This was published in Economic Times on June 12, 2016.
As India's Power Grows, China's Containment Strategy Will Get Frenetic
China's decision in Vienna to object to India entering the Nuclear Suppliers Group (NSG) should not come as too much of a surprise. China has been uncharacteristically open about opposing India's membership. This also makes it unlikely that it will change its view in the next 10 days, before the NSG meets in plenary in Seoul on June 24.
China's action has little to do with NSG, but is simply the latest indication of China's containment strategy against India. Understanding this reality is the first step to finding an appropriate strategy to managing India's relations with China.
The NSG membership is important for India but not so much for any material gain. Its importance is mostly that it strengthens the legitimacy of India's nuclear programme and permits India to have some say in making the rules of the global nuclear order, all without joining the Nuclear Nonproliferation Treaty (NPT). Since the NSG, under American pressure, had in 2008 already permitted India to engage in nuclear commerce with other countries, what China's veto does mostly is hurt India's pride but not much more.
China's objections have little to do with its fidelity to NSG rules. NSG has admitted members who were not NPT members. Moreover, China's own actions after it joined the NSG demonstrate a completely dismissive attitude towards NSG rules. Against these rules, and its own solemn commitment, China agreed to supply additional nuclear power plants to Pakistan.
China's actions are not about the NSG as much as an attempt to balance and contain India within South Asia. This is why it might not object if India and Pakistan join together, thus ensuring both their hyphenation and having someone inside to use as its cat's paw against India.
But this is not likely to happen for a while because Pakistan's terrible proliferation record makes other NSG members wary of letting it join.
The policymakers in New Delhi need to recognise China's containment strategy against India and respond accordingly. China's behaviour is a reflection of three factors. The first is the balance of power in Asia. It was clear since the 1950s that India and China would be the most powerful countries in Asia.
This led China to form an axis with Pakistan that is based on nothing but their common desire to balance India. India has never fully acknowledged or responded to this axis.
The second is China's rise, which has led to greater aggressiveness with all of its neighbours and with the us.
Though China initially attempted to portray its rise as "peaceful" and different from previous great powers, these are now distant memories. China's behaviour has become increasingly unyielding and pugnacious, as when the Chinese foreign minister told his Singaporean counterpart in 2010, in effect, that small countries should know their place.
It is important to remember this because in the coming days there will be arguments that China's actions are the consequence of India getting closer to the US.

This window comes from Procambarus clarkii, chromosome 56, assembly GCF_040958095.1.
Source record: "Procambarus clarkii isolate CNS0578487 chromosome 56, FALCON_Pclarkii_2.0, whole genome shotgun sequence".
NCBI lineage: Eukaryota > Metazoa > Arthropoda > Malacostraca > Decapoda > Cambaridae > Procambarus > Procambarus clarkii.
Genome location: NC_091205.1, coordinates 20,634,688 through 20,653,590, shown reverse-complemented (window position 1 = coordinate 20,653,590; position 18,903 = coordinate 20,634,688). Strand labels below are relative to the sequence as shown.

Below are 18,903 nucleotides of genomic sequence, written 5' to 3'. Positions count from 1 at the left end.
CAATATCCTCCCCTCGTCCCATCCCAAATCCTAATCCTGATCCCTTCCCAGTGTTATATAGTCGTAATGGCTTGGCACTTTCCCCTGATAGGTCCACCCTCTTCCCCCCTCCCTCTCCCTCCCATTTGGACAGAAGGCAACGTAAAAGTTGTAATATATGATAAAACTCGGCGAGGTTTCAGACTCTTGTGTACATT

That would be wrong. There is a certain uniformity in Chinese behaviour that applies to all of its neighbours, not just India.
These are, moreover, neighbours with which China has close economic ties, countries that tried hard to engage with China in order to integrate it into the regional order in the hope that this would tame any temptations of power. They have all reluctantly concluded that China's power can only be balanced, not tamed, and are seeking closer security ties with the US because it is the only country that can effectively provide such balance.
The US too tried hard to integrate China into the existing international order, seeking to partner with it rather than contain it. For almost a decade, the US was also diverted by its entanglements in the Middle East, giving China plenty of space to grow.
US President Barack Obama's initial instinct, as befits his liberal view of international politics, was also to frame the relationship as a partnership, the G-2.
None of this has helped keep China's rise peaceful. As China's power grew, its ambitions have also expanded. China, it turns out, is just another great power and its change in behaviour tracks well with its growing power.
Finally, China also has a paranoid strategic culture that automatically sees the world in conflictual terms, which is sometimes short-sighted. Indian leaders should be intimately familiar with this. It is this short-sightedness that unnecessarily antagonised a very pro-China Jawaharlal Nehru, helped cement the Indo-Soviet alliance, forced India to restart its nuclear programme by helping Pakistan's nuclear weapons quest and is driving an instinctively anti-American Indian strategic elite into reluctantly considering an alliance with the US.
That Beijing's behaviour is so self-defeatingly short-sighted should provide no comfort to New Delhi because it has led to a policy that has consistently sought to balance and contain India. China's decision to object to India's entry into the NSG is no different. China is reacting not so much to India's behaviour as much as to India's power. As India's power grows, India should prepare for China's containment strategy to become even more frenetic.
In New Delhi, there is almost a wilful blindness to this. The dangers of such strategic blindness cannot be overstated.
If there is one positive outcome of the NSG issue, it is that it provides a further demonstration of China's containment strategy. If India's strategic community and decision-makers continue to sleep on, they will have no one to blame but themselves.